A recent study published in the Asia Pacific Journal of Sport and Social Science, ‘Bodies steeped in stew: sport, tradition and the bodies of the sumo wrestler’ by R. Kenji Tierney (Anthropology Department, Skidmore College, Saratoga Springs, NY, USA), explores the meanings of ‘fat’ and obesity in sumo and Japanese culture and the part that chanko, or ‘sumo stew’, plays in this.
A wrestler’s aim is to build strength and mass in their stomach, providing them with a lower centre of gravity which is needed to maintain stability in the ring. Yet bulk is not the only goal; a sumo wrestler must be strong, and flexible enough to do the splits.
Tierney argues that the weight of a sumo wrestler complicates the standard BMI calculations which consider anyone exceeding a body mass index of 30 to be inflicted with the ‘disease’ that is obesity. He puts forward the idea “that ‘obesity’ is both an occupational necessity and hazard and that the concept of ‘fat’ itself is a cultural construct rather than a scientific reality.” Sumo wrestlers have the most fat-free mass of all professional athletes, meaning that they have large body masses, without the fat. Sumo wrestlers build their bulk using strategic methods of eating rather than by eating fatty foods; chanko itself is generally nutritious and healthy. It is made up of a broth base with usually one type of protein added and a medley of vegetables, served over bowls of rice.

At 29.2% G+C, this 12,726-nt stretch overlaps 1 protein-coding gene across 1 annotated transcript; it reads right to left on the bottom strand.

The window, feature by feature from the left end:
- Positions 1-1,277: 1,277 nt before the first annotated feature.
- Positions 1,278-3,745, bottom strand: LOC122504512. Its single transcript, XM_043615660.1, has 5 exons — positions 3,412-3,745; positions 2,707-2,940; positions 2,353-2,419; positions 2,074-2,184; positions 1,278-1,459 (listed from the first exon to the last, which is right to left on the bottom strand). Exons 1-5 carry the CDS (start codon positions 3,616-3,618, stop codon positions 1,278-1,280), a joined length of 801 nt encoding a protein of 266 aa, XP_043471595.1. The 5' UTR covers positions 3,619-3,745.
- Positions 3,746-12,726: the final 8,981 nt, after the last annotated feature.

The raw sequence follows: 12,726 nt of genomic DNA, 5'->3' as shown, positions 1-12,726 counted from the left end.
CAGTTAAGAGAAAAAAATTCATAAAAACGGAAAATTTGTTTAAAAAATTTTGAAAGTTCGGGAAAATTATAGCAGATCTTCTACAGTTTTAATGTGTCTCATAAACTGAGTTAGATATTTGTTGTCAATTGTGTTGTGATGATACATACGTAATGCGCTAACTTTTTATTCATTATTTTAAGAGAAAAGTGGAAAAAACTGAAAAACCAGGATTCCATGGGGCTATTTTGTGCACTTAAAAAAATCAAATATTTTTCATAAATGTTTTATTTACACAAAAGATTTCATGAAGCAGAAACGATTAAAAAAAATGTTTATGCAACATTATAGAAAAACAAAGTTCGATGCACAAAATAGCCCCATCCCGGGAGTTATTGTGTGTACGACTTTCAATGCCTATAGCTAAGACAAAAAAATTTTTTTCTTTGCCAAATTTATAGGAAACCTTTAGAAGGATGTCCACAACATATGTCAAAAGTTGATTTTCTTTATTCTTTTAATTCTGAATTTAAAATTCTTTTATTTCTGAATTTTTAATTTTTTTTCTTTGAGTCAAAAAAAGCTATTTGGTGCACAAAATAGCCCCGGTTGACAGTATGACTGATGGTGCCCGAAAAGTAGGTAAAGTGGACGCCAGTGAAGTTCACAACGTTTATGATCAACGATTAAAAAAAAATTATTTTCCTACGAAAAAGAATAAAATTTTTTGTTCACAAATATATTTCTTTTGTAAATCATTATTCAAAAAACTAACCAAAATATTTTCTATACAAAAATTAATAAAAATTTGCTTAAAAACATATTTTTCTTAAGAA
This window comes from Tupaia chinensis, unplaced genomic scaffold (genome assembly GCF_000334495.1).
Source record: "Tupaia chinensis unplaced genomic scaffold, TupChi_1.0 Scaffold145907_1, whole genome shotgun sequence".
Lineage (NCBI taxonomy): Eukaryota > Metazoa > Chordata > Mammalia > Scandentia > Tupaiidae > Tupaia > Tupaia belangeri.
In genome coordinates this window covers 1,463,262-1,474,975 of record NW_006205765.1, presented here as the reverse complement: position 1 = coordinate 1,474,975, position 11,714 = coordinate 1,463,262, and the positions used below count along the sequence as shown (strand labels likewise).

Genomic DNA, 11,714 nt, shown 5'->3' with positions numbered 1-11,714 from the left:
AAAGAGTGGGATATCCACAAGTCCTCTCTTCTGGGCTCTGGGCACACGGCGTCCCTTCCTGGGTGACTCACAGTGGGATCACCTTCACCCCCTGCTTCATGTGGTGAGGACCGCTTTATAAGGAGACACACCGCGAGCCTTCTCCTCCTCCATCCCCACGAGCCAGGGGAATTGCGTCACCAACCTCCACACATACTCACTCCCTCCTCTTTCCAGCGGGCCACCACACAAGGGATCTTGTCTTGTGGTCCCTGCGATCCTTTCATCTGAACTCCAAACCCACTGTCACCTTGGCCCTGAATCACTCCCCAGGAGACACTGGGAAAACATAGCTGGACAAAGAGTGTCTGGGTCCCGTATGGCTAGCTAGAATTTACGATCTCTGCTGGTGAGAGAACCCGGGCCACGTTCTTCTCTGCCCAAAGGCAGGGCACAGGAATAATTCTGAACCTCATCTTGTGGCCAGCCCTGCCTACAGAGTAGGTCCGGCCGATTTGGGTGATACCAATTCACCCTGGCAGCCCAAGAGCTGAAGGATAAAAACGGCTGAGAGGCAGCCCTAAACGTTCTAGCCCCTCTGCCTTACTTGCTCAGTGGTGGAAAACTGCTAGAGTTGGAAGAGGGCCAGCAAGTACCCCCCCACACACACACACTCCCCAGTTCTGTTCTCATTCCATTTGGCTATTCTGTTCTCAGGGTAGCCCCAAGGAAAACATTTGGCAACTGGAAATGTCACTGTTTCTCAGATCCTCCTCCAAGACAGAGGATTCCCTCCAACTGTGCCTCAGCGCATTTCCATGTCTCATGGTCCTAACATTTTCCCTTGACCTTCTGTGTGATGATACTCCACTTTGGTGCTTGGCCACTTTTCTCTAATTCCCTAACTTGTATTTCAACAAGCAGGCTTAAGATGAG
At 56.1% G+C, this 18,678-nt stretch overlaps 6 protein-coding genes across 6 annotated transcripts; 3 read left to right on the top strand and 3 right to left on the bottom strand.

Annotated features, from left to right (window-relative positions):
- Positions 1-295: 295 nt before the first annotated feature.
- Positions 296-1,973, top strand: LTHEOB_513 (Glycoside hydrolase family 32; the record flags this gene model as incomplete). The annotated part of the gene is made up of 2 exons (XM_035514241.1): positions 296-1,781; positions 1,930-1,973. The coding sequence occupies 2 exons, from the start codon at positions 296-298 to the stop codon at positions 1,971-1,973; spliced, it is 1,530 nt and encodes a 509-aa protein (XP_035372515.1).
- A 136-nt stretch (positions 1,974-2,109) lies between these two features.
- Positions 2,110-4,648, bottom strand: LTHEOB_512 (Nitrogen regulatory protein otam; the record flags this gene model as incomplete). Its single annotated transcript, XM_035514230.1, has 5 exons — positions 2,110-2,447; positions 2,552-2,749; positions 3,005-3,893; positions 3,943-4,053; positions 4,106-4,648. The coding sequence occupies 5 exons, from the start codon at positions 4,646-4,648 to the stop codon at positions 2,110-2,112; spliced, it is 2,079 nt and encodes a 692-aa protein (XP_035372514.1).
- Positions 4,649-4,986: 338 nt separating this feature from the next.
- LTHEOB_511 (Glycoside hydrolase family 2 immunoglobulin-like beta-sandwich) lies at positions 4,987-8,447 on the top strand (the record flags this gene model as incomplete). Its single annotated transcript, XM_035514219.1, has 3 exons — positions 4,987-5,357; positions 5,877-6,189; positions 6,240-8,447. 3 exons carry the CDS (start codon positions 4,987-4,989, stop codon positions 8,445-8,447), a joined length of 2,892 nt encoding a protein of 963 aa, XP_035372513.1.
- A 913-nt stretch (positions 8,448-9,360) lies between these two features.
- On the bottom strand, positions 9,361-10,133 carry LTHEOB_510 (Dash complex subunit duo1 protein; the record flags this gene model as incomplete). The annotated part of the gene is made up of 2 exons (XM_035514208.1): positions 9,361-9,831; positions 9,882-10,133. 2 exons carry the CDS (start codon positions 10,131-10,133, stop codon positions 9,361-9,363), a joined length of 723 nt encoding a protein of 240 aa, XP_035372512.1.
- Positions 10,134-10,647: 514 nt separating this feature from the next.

Wrestlers eat large quantities of nutritious chanko in short periods just twice a day, as this is argued to be the most efficient way for the body to absorb the required nutrients. So do we consider a 450 pound wrestler ‘fat’? Of course, they do have fat, but it is strategically produced through a nutritious diet. This type of fat cannot be measured against the forms of obesity that we see through poor diet and a sedentary lifestyle.
The way that a wrestler eats is also important, as a hesitant eater is judged as unfit to handle the art of wrestling. The wrestler is formed not only in the ring, but around the boiling chanko pot. Food is an integral part of the training and developing of a sumo wrestler.
“Ultimately, for the vast majority of wrestlers, sumo is not about the body that is produced, but the character of the man. Sumo will not be a career for the vast majority, but they defend their practices by asserting that the disciplines and attitudes learned in sumo prepare them for their ‘second careers’. In that, they are moulding character and creating social beings, rather than merely re-shaping bodies.”
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